SAG TO GET "LAST, BEST, AND FINAL OFFER"
The major film studios and TV networks are planning to make the Screen Actors Guild "a last, best and final offer" as early as next week, Daily Variety reported today (Friday), citing no sources. If the guild refuses to accept it or does not back off from demands for higher DVD and Internet residuals than those agreed to by the DGA, WGA and AFTRA, production will halt at the end of June, the expiration of the current agreement, the trade publication said. Such a situation would inevitably result in delaying the start of the fall TV season, industry observers noted, a situation that has not occurred since the writers' strike of 1988.
WHY DID UNIVERSAL'S FILM VAULT BURN DOWN?
Universal Studios Chairman Ron Meyer has taken issue with news reports claiming that the studio's water system was inadequate to battle the fire that, among other things, destroyed a vault containing tapes of thousands of the company's television shows and hundreds of classic film prints. In a message to company employees that Nikki Finke posted on her Dateline Hollywood Today website, Meyer said that it was "not the case" that the water system was inadequate. "In fact, at a recent press conference organized by the Los Angeles County Fire Department, Chief Michael Freeman stated unequivocally that Universal had sufficient water capacity to handle the fire." However, news reports of Freeman's assessment noted that the fire chief had added that despite the sufficient water capacity, the studio's own system of water lines running through the movie-set rafters decreased water pressure and resulted in additional water loss when some of the lines snapped when the rafters collapsed during the fire.
SONY TO FOCUS ON REBUILDING TV, GAME UNITS
Sony's top priority in the coming year is "to restore profitability in our television and game businesses," the company's chairman, Howard Stringer, said today (Friday). Sony reported a $678-million loss in its TV business last year and a $3.4-billion loss in its game division. Speaking at a shareholders' meeting in Tokyo, Stringer appeared to take note of the fact that Sony's PlayStation game systems are selling well below those of rival Nintendo's Wii, when he said, according to a Bloomberg News report, "Three years ago, we were criticized for the lack of innovation. Three days ago, in a U.K. brand poll, Sony was ranked No. 1 this year. ... But, we are not No. 1 in my mind yet."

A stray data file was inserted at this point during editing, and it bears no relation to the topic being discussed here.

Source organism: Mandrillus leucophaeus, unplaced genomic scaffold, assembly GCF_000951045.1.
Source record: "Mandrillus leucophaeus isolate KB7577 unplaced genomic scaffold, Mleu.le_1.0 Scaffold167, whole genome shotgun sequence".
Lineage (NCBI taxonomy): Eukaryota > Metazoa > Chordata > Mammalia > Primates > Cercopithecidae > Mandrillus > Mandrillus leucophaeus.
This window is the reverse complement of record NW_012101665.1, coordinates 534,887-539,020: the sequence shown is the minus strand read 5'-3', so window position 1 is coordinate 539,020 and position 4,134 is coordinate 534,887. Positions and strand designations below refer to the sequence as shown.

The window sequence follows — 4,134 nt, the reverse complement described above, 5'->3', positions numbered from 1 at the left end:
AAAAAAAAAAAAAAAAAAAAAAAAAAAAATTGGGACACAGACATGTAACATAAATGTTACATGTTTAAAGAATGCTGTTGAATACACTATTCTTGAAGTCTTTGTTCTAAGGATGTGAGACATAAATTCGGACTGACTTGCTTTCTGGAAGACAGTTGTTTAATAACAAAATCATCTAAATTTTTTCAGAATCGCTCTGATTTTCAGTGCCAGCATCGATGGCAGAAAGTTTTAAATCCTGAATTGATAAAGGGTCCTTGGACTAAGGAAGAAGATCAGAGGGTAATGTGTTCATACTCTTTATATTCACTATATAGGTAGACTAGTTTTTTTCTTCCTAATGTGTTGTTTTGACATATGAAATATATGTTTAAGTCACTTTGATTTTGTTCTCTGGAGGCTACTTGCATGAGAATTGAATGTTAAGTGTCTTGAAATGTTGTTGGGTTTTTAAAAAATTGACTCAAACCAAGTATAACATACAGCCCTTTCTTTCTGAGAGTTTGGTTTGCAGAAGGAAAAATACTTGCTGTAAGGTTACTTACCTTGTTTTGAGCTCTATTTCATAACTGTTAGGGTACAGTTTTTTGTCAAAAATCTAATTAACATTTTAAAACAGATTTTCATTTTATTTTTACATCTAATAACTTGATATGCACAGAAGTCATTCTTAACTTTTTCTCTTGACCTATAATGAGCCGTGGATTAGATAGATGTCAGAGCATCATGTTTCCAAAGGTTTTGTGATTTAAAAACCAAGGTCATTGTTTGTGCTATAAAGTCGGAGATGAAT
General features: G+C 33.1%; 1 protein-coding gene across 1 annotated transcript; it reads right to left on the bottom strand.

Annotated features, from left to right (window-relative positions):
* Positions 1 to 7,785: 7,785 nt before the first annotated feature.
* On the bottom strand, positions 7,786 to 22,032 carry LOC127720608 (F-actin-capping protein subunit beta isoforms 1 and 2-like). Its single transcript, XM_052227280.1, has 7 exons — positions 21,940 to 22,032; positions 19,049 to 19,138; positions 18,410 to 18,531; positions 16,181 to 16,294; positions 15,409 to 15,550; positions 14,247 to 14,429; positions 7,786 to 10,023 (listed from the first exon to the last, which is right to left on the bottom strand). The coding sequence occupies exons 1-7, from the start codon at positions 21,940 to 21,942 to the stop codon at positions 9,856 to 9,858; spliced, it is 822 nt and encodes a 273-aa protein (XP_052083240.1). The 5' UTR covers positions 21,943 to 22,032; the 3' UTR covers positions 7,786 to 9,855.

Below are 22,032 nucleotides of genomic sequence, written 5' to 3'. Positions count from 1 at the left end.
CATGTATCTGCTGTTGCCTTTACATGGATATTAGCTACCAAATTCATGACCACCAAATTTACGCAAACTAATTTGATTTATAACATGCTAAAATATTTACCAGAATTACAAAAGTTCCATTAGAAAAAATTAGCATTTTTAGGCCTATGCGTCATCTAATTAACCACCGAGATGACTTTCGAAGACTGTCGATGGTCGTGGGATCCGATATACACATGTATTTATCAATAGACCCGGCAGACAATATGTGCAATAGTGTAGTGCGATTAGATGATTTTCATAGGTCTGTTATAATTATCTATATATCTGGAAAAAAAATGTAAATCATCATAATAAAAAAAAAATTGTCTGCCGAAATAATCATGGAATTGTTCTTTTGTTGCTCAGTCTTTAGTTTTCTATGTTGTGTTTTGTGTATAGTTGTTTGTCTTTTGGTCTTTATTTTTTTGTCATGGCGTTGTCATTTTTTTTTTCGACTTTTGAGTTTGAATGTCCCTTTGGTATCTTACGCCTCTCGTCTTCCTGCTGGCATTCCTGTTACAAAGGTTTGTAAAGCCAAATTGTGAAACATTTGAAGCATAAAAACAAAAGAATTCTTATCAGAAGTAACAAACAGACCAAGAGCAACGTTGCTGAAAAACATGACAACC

STANDARD FOR WIRELESS TV SETS HUNG UP
The biggest drawbacks of those hang-on-the-wall big-screen TV sets may be the unsightly cords hanging down from them leading to cable and settop boxes and electrical outlets. Those dangling wires have generated so many complaints that a new study indicates that sales of wireless TVs will rise from fewer than 100,000 this year to about 1 million four years from now. The report by ABI Research observed that wireless TV sales are currently stalled by incompatible technologies. However, an industry standard is expected to emerge during the next two to three years, ABI analyst Steve Wilson said in the report.
DID TV GO OVERBOARD ON RUSSERT DEATH COVERAGE?
A study by the MediaCrit.com blog examining criticism that the TV news media's coverage of the death of Meet the Press host Tim Russert was overblown, noted that the three major networks and CNN devoted a total of 1 hour an 17 minutes to his death on the first day of news coverage on June 13 while the same outlets devoted 1 hour and 1 minute to the death of ABC's Peter Jennings in August 2005. The study pointed out that NBC used the entire 28 and a half minutes of NBC Nightly News to report the Russert story while in 2005 ABC World News Tonight saved five minutes for other stories. The report observed: "The results are interesting, given that Jennings had a much longer on-air career, and that he anchored five days a week, compared to Russert's much smaller audiences for a niche Sunday morning program."